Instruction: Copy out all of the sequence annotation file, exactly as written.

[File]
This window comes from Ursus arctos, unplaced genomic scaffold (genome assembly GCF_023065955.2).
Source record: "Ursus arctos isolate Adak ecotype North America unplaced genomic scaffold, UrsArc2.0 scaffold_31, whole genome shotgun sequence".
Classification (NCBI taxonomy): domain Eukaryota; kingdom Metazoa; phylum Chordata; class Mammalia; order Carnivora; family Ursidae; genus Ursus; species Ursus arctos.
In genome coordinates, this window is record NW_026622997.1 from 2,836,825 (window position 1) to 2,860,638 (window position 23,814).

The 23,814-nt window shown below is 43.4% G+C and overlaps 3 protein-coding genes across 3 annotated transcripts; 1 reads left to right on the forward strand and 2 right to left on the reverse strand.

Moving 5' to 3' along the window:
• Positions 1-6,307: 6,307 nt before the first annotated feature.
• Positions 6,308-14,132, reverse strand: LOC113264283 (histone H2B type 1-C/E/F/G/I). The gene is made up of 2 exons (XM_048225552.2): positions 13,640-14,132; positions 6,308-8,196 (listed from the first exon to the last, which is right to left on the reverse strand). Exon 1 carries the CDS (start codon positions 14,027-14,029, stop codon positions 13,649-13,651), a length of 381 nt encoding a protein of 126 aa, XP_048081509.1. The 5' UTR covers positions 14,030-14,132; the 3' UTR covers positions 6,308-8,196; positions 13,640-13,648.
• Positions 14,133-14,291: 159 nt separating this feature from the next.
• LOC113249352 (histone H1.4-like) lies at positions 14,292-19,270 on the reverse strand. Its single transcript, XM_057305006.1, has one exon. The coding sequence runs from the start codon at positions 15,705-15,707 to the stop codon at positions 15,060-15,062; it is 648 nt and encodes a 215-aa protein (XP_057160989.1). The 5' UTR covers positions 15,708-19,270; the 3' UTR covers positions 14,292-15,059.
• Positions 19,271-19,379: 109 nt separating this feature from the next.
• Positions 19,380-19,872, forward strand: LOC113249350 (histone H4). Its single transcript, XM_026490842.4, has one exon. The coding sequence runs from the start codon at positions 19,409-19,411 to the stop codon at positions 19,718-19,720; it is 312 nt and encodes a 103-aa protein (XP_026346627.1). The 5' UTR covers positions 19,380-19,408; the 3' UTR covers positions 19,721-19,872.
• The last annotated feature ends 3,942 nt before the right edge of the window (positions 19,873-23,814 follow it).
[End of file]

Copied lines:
This window comes from Ursus arctos, unplaced genomic scaffold (genome assembly GCF_023065955.2).
Source record: "Ursus arctos isolate Adak ecotype North America unplaced genomic scaffold, UrsArc2.0 scaffold_31, whole genome shotgun sequence".
Classification (NCBI taxonomy): domain Eukaryota; kingdom Metazoa; phylum Chordata; class Mammalia; order Carnivora; family Ursidae; genus Ursus; species Ursus arctos.
In genome coordinates, this window is record NW_026622997.1 from 2,836,825 (window position 1) to 2,860,638 (window position 23,814).

The 23,814-nt window shown below is 43.4% G+C and overlaps 3 protein-coding genes across 3 annotated transcripts; 1 reads left to right on the forward strand and 2 right to left on the reverse strand.

Moving 5' to 3' along the window:
• Positions 1-6,307: 6,307 nt before the first annotated feature.
• Positions 6,308-14,132, reverse strand: LOC113264283 (histone H2B type 1-C/E/F/G/I). The gene is made up of 2 exons (XM_048225552.2): positions 13,640-14,132; positions 6,308-8,196 (listed from the first exon to the last, which is right to left on the reverse strand). Exon 1 carries the CDS (start codon positions 14,027-14,029, stop codon positions 13,649-13,651), a length of 381 nt encoding a protein of 126 aa, XP_048081509.1. The 5' UTR covers positions 14,030-14,132; the 3' UTR covers positions 6,308-8,196; positions 13,640-13,648.
• Positions 14,133-14,291: 159 nt separating this feature from the next.
• LOC113249352 (histone H1.4-like) lies at positions 14,292-19,270 on the reverse strand. Its single transcript, XM_057305006.1, has one exon. The coding sequence runs from the start codon at positions 15,705-15,707 to the stop codon at positions 15,060-15,062; it is 648 nt and encodes a 215-aa protein (XP_057160989.1). The 5' UTR covers positions 15,708-19,270; the 3' UTR covers positions 14,292-15,059.
• Positions 19,271-19,379: 109 nt separating this feature from the next.
• Positions 19,380-19,872, forward strand: LOC113249350 (histone H4). Its single transcript, XM_026490842.4, has one exon. The coding sequence runs from the start codon at positions 19,409-19,411 to the stop codon at positions 19,718-19,720; it is 312 nt and encodes a 103-aa protein (XP_026346627.1). The 5' UTR covers positions 19,380-19,408; the 3' UTR covers positions 19,721-19,872.
• The last annotated feature ends 3,942 nt before the right edge of the window (positions 19,873-23,814 follow it).